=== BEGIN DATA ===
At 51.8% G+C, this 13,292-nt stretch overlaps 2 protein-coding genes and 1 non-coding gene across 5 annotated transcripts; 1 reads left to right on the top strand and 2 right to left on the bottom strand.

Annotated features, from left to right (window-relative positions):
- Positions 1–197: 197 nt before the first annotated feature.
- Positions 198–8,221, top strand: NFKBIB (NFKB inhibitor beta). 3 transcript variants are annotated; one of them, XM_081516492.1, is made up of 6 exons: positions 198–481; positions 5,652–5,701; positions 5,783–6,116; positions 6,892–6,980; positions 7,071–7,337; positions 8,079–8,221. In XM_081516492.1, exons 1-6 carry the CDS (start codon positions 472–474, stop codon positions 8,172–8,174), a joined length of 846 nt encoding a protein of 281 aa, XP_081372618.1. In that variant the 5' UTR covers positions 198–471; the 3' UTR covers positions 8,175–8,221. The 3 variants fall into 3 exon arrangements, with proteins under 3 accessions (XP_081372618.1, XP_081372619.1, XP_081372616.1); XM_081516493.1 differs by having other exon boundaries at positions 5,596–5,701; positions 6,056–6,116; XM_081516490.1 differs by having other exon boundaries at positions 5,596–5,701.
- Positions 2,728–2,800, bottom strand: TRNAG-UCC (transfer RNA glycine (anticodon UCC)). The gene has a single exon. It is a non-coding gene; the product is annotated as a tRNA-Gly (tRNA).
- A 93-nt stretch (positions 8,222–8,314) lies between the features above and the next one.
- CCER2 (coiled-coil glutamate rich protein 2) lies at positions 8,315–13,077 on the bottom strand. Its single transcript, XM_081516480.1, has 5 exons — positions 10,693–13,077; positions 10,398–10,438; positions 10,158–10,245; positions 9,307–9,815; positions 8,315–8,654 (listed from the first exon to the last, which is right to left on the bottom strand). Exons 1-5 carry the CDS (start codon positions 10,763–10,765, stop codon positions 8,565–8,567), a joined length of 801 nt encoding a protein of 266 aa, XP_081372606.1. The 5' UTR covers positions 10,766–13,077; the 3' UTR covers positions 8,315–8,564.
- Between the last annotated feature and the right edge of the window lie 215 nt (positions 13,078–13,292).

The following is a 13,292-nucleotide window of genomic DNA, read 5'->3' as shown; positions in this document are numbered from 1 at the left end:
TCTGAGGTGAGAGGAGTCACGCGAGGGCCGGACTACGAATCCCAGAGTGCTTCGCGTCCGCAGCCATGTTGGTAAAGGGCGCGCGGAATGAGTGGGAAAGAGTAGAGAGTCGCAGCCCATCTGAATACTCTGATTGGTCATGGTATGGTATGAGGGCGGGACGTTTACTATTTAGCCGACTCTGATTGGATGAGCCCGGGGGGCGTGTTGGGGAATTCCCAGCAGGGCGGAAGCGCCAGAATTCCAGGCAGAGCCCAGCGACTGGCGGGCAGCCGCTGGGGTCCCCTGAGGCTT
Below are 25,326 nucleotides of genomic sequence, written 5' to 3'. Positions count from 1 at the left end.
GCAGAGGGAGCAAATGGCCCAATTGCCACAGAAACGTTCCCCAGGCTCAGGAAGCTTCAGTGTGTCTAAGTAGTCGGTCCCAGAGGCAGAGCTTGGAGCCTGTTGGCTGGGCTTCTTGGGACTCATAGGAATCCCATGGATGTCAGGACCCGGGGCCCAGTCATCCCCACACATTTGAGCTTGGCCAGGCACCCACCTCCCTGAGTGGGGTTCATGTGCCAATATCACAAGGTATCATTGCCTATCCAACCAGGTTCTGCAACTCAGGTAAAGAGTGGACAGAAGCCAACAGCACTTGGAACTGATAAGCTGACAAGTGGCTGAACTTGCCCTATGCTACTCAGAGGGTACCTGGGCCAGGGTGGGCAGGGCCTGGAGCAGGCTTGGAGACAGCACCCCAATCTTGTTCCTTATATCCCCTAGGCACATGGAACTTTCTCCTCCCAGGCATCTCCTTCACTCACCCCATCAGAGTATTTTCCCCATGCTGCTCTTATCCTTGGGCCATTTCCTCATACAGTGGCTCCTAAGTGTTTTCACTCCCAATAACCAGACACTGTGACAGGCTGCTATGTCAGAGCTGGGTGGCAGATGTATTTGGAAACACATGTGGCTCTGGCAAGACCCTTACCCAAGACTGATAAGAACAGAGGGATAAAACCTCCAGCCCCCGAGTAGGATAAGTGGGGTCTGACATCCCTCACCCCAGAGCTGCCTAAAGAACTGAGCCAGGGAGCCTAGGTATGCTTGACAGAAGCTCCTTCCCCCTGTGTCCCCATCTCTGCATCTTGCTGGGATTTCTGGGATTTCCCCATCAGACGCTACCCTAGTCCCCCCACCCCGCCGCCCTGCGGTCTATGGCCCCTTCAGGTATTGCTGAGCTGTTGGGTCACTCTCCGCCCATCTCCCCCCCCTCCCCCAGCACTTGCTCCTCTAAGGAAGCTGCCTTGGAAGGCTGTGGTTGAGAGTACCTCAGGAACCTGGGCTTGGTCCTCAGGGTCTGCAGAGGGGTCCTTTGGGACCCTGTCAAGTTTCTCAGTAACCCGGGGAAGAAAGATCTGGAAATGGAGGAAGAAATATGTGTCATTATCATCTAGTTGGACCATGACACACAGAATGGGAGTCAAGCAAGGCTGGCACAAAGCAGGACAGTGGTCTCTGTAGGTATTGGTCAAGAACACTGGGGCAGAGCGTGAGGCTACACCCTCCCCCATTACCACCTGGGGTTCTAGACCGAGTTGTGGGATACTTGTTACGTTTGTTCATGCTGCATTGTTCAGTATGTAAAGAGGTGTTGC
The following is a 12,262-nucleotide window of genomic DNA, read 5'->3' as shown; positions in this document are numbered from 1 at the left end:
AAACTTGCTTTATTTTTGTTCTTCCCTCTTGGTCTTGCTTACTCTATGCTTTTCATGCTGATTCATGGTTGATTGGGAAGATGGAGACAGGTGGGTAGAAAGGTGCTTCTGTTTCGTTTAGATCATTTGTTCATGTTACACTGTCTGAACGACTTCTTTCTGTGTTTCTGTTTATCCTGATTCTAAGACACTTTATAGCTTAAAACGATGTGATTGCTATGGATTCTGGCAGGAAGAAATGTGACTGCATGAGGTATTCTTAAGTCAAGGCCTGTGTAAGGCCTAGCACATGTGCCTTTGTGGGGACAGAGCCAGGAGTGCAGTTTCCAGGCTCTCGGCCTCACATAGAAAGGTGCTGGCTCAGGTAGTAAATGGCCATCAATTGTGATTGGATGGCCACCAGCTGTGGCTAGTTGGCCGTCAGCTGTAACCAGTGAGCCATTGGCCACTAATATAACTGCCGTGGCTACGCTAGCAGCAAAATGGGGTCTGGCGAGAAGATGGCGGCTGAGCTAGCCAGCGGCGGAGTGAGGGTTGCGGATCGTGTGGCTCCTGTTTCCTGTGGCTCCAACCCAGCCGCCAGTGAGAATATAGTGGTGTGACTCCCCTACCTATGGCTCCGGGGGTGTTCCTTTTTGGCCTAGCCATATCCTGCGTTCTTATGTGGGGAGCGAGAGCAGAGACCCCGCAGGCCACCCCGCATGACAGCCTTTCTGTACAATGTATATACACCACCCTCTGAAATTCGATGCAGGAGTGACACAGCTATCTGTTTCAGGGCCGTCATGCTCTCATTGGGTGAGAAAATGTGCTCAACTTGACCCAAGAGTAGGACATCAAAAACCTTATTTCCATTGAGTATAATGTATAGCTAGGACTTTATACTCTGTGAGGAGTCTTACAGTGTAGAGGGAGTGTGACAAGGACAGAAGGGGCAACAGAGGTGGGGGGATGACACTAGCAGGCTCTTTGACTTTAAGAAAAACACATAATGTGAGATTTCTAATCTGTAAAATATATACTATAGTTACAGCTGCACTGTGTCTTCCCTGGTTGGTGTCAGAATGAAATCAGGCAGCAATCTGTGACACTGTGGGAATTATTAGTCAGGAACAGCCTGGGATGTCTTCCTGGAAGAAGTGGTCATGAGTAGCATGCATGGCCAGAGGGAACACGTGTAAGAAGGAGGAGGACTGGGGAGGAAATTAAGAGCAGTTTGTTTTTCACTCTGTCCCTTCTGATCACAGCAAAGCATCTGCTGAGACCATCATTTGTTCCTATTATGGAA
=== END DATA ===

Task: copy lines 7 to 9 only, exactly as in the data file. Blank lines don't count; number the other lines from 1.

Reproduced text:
- CCER2 (coiled-coil glutamate rich protein 2) lies at positions 8,315–13,077 on the bottom strand. Its single transcript, XM_081516480.1, has 5 exons — positions 10,693–13,077; positions 10,398–10,438; positions 10,158–10,245; positions 9,307–9,815; positions 8,315–8,654 (listed from the first exon to the last, which is right to left on the bottom strand). Exons 1-5 carry the CDS (start codon positions 10,763–10,765, stop codon positions 8,565–8,567), a joined length of 801 nt encoding a protein of 266 aa, XP_081372606.1. The 5' UTR covers positions 10,766–13,077; the 3' UTR covers positions 8,315–8,564.
- Between the last annotated feature and the right edge of the window lie 215 nt (positions 13,078–13,292).

The following is a 13,292-nucleotide window of genomic DNA, read 5'->3' as shown; positions in this document are numbered from 1 at the left end: